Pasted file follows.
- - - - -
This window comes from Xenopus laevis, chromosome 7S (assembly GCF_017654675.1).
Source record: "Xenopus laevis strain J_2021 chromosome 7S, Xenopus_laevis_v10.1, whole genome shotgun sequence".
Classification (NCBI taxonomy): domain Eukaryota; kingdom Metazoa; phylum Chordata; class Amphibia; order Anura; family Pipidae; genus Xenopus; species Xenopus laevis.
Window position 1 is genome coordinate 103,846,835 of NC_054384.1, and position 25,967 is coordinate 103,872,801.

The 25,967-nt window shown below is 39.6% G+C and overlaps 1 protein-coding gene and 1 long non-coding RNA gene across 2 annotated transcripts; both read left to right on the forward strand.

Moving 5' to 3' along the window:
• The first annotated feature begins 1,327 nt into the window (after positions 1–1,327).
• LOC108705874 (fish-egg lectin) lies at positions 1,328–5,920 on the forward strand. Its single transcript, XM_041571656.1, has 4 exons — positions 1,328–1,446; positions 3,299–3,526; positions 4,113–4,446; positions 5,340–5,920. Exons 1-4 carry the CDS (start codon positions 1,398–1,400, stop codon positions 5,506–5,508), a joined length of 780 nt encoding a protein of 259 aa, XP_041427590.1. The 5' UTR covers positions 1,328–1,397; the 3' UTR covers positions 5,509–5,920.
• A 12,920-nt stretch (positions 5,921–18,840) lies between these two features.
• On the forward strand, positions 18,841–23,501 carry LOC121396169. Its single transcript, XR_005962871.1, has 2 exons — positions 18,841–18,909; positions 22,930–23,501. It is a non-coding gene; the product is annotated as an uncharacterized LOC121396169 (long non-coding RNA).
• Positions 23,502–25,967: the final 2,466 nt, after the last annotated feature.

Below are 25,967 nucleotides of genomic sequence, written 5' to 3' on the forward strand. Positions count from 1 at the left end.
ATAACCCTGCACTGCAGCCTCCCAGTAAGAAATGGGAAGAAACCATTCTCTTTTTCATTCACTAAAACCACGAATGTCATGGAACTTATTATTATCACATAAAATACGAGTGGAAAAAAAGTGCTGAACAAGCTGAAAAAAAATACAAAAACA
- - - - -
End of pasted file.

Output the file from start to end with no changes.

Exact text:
This window comes from Xenopus laevis, chromosome 7S (assembly GCF_017654675.1).
Source record: "Xenopus laevis strain J_2021 chromosome 7S, Xenopus_laevis_v10.1, whole genome shotgun sequence".
Classification (NCBI taxonomy): domain Eukaryota; kingdom Metazoa; phylum Chordata; class Amphibia; order Anura; family Pipidae; genus Xenopus; species Xenopus laevis.
Window position 1 is genome coordinate 103,846,835 of NC_054384.1, and position 25,967 is coordinate 103,872,801.

The 25,967-nt window shown below is 39.6% G+C and overlaps 1 protein-coding gene and 1 long non-coding RNA gene across 2 annotated transcripts; both read left to right on the forward strand.

Moving 5' to 3' along the window:
• The first annotated feature begins 1,327 nt into the window (after positions 1–1,327).
• LOC108705874 (fish-egg lectin) lies at positions 1,328–5,920 on the forward strand. Its single transcript, XM_041571656.1, has 4 exons — positions 1,328–1,446; positions 3,299–3,526; positions 4,113–4,446; positions 5,340–5,920. Exons 1-4 carry the CDS (start codon positions 1,398–1,400, stop codon positions 5,506–5,508), a joined length of 780 nt encoding a protein of 259 aa, XP_041427590.1. The 5' UTR covers positions 1,328–1,397; the 3' UTR covers positions 5,509–5,920.
• A 12,920-nt stretch (positions 5,921–18,840) lies between these two features.
• On the forward strand, positions 18,841–23,501 carry LOC121396169. Its single transcript, XR_005962871.1, has 2 exons — positions 18,841–18,909; positions 22,930–23,501. It is a non-coding gene; the product is annotated as an uncharacterized LOC121396169 (long non-coding RNA).
• Positions 23,502–25,967: the final 2,466 nt, after the last annotated feature.

Below are 25,967 nucleotides of genomic sequence, written 5' to 3' on the forward strand. Positions count from 1 at the left end.
ATAACCCTGCACTGCAGCCTCCCAGTAAGAAATGGGAAGAAACCATTCTCTTTTTCATTCACTAAAACCACGAATGTCATGGAACTTATTATTATCACATAAAATACGAGTGGAAAAAAAGTGCTGAACAAGCTGAAAAAAAATACAAAAACA